Coleman, P. K., Rue, V., Coyle, C. (2009). Induced abortion and quality of intimate relationships: Analysis of male and female data from the Chicago Health and Social Life Survey. Public Health 123, 331–338.

Objectives: To examine associations between abortion and relationship functioning. Study design: Independent variables included abortion in a previous relationship and abortion in a current relationship. Perceptions of quality-of-life changes associated with terminating the relationship, conflict, aggressiveness and sexual dysfunction were the outcome measures. Methods: Data were derived from interviews with an ethnically diverse urban sample of men (n=658) and women (n=906). Surveys were conducted in person using computer-assisted personal interview technology by the National Opinion Research Center affiliated with the University of Chicago, USA. Results:For men and women, the experience of an abortion in a previous relationship was related to negative outcomes in the current relationship; perceptions of improved quality of life if the current relationship also ended and intimate partner violence. Experience of an abortion within a current relationship was associated with 116% and 196% increased risk of arguing about children for women and men, respectively. Among females, experience of an abortion within a current relationship was associated with increased risk for various forms of sexual dysfunction (122–182%), increased risk of arguments about money (75%), increased risk of conflict about the partner's relatives (80%), and increased risk of arguing about the respondent's relatives (99%). Men whose current partners had experienced an abortion were more likely to report jealousy (96% greater risk) and conflict about drugs (385% greater risk).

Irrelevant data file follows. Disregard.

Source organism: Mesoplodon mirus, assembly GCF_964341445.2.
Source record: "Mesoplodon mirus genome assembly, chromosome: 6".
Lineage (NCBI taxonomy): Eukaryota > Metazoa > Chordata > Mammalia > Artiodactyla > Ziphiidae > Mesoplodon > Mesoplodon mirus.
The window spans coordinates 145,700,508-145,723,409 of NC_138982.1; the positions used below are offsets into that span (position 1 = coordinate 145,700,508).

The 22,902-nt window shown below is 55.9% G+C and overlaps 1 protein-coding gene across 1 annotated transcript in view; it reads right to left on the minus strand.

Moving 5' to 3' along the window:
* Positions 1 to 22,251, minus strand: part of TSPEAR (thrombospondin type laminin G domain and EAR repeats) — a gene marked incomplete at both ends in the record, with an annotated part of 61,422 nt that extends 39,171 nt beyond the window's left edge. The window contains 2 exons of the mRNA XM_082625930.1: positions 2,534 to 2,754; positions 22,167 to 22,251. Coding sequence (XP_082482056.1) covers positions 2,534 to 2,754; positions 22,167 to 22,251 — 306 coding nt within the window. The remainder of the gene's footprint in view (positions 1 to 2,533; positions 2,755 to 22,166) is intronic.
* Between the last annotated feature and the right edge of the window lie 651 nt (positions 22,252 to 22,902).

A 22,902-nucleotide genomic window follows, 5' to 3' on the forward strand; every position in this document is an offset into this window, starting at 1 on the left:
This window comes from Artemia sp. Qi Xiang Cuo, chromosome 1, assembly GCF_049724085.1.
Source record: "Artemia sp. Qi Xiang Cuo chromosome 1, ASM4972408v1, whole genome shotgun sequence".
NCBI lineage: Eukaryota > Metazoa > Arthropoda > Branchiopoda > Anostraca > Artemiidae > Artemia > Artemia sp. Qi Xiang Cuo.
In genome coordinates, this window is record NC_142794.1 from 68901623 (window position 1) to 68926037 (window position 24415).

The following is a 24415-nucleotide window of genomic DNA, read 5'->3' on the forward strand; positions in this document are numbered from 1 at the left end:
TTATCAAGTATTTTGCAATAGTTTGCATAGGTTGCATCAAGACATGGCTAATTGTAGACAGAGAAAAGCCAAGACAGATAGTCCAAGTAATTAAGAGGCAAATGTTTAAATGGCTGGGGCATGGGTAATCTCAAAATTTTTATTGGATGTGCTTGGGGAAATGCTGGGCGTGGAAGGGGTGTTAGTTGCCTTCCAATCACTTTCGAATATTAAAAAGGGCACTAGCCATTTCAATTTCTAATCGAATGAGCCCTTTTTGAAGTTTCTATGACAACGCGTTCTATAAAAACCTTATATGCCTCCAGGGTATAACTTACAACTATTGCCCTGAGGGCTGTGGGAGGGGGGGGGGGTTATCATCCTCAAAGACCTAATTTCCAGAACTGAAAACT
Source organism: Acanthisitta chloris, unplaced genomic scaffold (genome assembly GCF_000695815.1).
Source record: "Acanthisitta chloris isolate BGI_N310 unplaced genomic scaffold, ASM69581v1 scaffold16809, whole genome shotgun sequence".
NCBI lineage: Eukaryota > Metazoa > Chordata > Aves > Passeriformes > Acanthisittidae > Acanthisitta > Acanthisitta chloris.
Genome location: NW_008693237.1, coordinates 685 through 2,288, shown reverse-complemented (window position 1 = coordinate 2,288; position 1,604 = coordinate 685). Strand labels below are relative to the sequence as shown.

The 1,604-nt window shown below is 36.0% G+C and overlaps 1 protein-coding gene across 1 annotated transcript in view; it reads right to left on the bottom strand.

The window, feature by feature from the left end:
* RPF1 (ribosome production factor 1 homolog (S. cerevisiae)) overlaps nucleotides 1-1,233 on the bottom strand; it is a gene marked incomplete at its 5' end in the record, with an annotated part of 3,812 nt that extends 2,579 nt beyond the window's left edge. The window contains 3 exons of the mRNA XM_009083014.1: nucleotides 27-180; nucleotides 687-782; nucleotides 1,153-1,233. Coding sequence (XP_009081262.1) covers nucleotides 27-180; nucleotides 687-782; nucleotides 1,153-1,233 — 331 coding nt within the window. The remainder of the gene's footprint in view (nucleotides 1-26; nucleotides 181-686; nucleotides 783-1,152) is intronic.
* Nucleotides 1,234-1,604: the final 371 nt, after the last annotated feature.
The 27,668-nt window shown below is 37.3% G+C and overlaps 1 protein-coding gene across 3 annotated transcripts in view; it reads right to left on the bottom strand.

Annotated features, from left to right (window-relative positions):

Conclusion: Abortion may play a vital role in understanding the aetiology of relationship problems.